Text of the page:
ShareThis Page

Contentious reassessment battle draws near in Washington County

| Thursday, Feb. 28, 2013, 8:53 p.m.
Washington County Commissioners (from left) Larry Maggi, Diana Irey Vaughan and Harlan Shober discuss economic development in Washington County at the Southpointe Golf Club in Canonsburg on Thursday, February 28, 2013. Keith Hodan | Tribune-Review

A state law that led to the court-ordered property reassessment that continues to rankle home-owners in Allegheny County took center stage when 200 business and civic leaders met on Thursday in Washington County.

“It's a bad law,” County Commissioner Larry Maggi said during a Washington County Chamber of Commerce breakfast in Southpointe Golf Club in Canonsburg. “We don't want to be the last county to go under this process. We want to fight to get it changed.”

The commissioners filed a Supreme Court challenge to a 2011 court ruling that ordered them to get started with a countywide reassessment. Two school districts — McGuffey and Washington — sued four years ago to force countywide real estate reassessments.

Common Pleas Judge Debbie O'Dell Seneca ruled in 2011 that commissioners voluntarily entered into a court-approved 2008 agreement to reassess property and need to get started.

A hearing before Seneca regarding the lawsuit is scheduled for March 19. School district attorneys could ask her to hold commissioners in contempt for not starting the reassessment process.

Maggi joked he could be jailed over the matter.

Washington County last reassessed its properties in 1981.

Spending nearly $7 million in taxpayers' money to conduct an assessment that might be outdated in three to five years is not the best way to update property values, commissioners said.

“It doesn't make sense to follow this system you know in the long run doesn't work,” Commissioner Diana Irey Vaughan said. “We are very competitive at keeping such a low tax rate.”

That low tax rate, along with an explosion in energy investments as well as the technology, commercial, industrial, hospitality and manufacturing sectors are powering the county's economic success, commissioners said.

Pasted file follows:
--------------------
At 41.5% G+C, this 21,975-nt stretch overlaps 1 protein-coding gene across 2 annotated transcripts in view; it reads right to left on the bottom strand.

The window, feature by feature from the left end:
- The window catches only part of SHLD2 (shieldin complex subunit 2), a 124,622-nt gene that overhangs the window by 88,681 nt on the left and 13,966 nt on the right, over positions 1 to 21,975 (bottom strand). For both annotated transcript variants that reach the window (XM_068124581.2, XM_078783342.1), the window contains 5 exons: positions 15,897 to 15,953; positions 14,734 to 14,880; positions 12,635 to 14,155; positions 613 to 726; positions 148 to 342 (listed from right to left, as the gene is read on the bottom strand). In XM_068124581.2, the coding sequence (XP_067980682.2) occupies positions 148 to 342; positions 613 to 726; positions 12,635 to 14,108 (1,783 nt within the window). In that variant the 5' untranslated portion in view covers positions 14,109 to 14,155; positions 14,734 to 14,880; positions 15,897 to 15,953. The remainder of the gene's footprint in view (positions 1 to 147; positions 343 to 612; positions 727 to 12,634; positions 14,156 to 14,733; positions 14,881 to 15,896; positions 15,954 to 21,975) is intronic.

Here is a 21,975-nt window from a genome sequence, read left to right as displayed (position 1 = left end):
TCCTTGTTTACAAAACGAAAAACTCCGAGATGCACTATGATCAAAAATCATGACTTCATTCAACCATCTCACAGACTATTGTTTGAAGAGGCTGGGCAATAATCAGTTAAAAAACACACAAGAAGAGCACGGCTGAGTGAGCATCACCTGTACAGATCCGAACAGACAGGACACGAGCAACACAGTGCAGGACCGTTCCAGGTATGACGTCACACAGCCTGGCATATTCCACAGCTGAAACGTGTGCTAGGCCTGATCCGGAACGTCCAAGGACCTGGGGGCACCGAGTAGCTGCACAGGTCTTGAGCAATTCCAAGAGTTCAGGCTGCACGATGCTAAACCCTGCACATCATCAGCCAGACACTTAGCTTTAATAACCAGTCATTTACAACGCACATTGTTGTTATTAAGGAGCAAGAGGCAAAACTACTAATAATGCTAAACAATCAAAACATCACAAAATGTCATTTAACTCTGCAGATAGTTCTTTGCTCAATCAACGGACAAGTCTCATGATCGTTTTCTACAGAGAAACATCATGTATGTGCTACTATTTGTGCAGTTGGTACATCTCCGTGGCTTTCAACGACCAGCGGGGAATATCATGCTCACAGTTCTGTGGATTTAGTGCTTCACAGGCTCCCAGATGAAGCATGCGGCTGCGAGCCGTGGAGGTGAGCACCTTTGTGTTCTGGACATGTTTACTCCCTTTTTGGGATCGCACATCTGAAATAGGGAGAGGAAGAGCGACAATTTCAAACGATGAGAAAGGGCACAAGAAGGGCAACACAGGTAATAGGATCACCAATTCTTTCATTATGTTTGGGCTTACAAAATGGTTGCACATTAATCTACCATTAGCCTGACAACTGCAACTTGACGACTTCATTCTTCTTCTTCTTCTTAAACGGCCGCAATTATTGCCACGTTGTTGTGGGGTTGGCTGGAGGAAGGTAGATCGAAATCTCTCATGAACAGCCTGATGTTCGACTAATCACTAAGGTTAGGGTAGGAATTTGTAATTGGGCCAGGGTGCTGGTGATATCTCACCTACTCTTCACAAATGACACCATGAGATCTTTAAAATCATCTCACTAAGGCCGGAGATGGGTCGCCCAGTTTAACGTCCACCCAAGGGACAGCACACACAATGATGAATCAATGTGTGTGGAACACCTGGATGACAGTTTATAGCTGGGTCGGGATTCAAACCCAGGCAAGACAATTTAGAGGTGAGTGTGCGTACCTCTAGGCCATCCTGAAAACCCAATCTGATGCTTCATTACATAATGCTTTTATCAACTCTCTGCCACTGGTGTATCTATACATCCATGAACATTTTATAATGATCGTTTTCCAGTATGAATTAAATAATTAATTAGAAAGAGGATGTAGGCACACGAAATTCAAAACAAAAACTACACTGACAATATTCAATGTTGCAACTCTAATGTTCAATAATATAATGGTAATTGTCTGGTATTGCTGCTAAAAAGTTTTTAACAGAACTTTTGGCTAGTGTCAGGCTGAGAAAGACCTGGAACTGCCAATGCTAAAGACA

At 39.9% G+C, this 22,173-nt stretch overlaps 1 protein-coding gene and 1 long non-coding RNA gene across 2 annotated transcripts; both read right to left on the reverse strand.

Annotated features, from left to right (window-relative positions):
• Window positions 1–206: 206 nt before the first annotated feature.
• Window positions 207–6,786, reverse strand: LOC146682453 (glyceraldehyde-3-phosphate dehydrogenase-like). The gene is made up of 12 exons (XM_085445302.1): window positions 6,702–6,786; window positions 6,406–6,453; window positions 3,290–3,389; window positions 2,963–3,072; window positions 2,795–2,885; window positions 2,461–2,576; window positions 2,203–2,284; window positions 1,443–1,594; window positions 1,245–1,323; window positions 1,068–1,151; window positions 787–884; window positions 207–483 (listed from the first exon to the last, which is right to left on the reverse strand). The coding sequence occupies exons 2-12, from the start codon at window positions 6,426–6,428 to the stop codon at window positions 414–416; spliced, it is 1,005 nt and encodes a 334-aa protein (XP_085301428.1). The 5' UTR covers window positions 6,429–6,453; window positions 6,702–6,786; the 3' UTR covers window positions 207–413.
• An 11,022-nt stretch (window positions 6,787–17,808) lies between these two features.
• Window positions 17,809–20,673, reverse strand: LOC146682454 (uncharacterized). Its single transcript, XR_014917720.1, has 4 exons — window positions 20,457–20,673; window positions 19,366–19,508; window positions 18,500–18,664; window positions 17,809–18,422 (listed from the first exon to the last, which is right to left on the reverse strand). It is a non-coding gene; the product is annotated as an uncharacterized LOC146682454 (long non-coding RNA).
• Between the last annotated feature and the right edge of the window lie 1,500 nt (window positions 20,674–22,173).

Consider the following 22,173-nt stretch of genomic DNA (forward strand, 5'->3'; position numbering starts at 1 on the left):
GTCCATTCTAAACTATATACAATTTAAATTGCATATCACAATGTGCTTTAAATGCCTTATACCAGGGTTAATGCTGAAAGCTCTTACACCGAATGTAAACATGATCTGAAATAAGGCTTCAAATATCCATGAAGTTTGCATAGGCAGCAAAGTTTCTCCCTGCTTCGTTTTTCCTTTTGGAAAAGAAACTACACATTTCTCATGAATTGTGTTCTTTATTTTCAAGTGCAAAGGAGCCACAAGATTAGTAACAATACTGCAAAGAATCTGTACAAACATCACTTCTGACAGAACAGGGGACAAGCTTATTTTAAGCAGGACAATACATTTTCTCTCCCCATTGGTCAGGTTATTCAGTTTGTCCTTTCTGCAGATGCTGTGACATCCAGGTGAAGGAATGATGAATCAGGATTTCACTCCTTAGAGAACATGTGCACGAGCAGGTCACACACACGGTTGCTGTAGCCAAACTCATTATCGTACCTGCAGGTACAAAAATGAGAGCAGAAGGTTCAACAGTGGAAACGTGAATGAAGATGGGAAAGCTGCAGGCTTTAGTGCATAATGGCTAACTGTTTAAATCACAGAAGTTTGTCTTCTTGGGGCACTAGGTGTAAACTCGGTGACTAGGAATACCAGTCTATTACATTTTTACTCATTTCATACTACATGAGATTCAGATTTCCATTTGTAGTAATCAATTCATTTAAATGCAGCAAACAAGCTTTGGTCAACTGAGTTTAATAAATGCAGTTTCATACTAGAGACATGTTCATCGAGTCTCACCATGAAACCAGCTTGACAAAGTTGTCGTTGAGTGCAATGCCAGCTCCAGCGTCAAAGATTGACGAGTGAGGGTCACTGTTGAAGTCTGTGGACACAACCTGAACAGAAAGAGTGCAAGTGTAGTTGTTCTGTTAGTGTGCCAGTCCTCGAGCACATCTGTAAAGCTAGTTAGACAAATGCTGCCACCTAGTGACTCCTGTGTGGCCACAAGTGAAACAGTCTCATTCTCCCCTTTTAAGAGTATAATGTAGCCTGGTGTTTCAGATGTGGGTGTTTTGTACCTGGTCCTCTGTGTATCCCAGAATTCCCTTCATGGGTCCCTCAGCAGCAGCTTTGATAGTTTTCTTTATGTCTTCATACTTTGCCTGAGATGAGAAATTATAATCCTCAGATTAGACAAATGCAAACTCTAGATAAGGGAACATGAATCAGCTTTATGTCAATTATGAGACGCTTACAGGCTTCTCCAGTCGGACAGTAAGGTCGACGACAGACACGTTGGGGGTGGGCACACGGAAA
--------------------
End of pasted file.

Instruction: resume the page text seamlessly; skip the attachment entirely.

“I think what keeps us different is our country charm we have down here,” Maggi said.

Add to that foresight, cooperation and hard work, said chamber President Jeff Kotula.

“The successes we experience in Washington County are not accidental,” he said.

Achievements for Washington County in the past year, officials said, include:

• 73 economic development projects brought in more than $346 million in capital investment, which will account for an additional 2,530 jobs.

• Ranked first in the region in both natural gas wells and drilling permits issued in 2012, making it fourth and second, respectively, in the state in those categories

• Gambling revenue provided $7.7 million for community development projects, which leveraged $25.8 million in public and private funding.

• Gas drilling impact fees generated $4.7 million for the county, which is using the money to repair bridges, expand the county's information technology and bolster public safety, Commissioner Harlan Shober said.

“This windfall from the gas industry is going toward things for future investments,” Shober said, “not to cover operational costs for today.”

Tourism supported 5,740 jobs in 2012, generating more than $72 million in federal and state taxes, Vaughan said.

Much of that comes from the 5-year-old Meadows Racetrack & Casino in North Strabane, which attracted more than 4 million visitors, and the Tanger Outlets and the PGA/ Tour's Mylan Classic golf tournament.

Jason Cato is a staff writer for Trib Total Media. He can be reached at 412-320-7936 or

TribLIVE commenting policy

You are solely responsible for your comments and by using you agree to our Terms of Service.

We moderate comments. Our goal is to provide substantive commentary for a general readership. By screening submissions, we provide a space where readers can share intelligent and informed commentary that enhances the quality of our news and information.

While most comments will be posted if they are on-topic and not abusive, moderating decisions are subjective. We will make them as carefully and consistently as we can. Because of the volume of reader comments, we cannot review individual moderation decisions with readers.

We value thoughtful comments representing a range of views that make their point quickly and politely. We make an effort to protect discussions from repeated comments either by the same reader or different readers

We follow the same standards for taste as the daily newspaper. A few things we won't tolerate: personal attacks, obscenity, vulgarity, profanity (including expletives and letters followed by dashes), commercial promotion, impersonations, incoherence, proselytizing and SHOUTING. Don't include URLs to Web sites.

We do not edit comments. They are either approved or deleted. We reserve the right to edit a comment that is quoted or excerpted in an article. In this case, we may fix spelling and punctuation.

We welcome strong opinions and criticism of our work, but we don't want comments to become bogged down with discussions of our policies and we will moderate accordingly.

We appreciate it when readers and people quoted in articles or blog posts point out errors of fact or emphasis and will investigate all assertions. But these suggestions should be sent via e-mail. To avoid distracting other readers, we won't publish comments that suggest a correction. Instead, corrections will be made in a blog post or in an article.